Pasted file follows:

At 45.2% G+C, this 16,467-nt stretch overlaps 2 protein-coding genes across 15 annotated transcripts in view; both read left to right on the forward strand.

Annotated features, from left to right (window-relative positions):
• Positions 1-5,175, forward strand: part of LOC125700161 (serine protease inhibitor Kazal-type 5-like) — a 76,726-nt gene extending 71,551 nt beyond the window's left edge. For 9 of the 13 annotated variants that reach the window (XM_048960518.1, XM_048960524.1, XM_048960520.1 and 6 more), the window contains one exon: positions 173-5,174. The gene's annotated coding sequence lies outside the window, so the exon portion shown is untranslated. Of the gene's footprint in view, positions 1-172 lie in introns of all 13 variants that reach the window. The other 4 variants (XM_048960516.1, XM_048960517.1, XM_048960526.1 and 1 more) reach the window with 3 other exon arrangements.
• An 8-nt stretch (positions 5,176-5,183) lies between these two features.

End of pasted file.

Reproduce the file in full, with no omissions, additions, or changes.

At 45.2% G+C, this 16,467-nt stretch overlaps 2 protein-coding genes across 15 annotated transcripts in view; both read left to right on the forward strand.

Annotated features, from left to right (window-relative positions):
• Positions 1-5,175, forward strand: part of LOC125700161 (serine protease inhibitor Kazal-type 5-like) — a 76,726-nt gene extending 71,551 nt beyond the window's left edge. For 9 of the 13 annotated variants that reach the window (XM_048960518.1, XM_048960524.1, XM_048960520.1 and 6 more), the window contains one exon: positions 173-5,174. The gene's annotated coding sequence lies outside the window, so the exon portion shown is untranslated. Of the gene's footprint in view, positions 1-172 lie in introns of all 13 variants that reach the window. The other 4 variants (XM_048960516.1, XM_048960517.1, XM_048960526.1 and 1 more) reach the window with 3 other exon arrangements.
• An 8-nt stretch (positions 5,176-5,183) lies between these two features.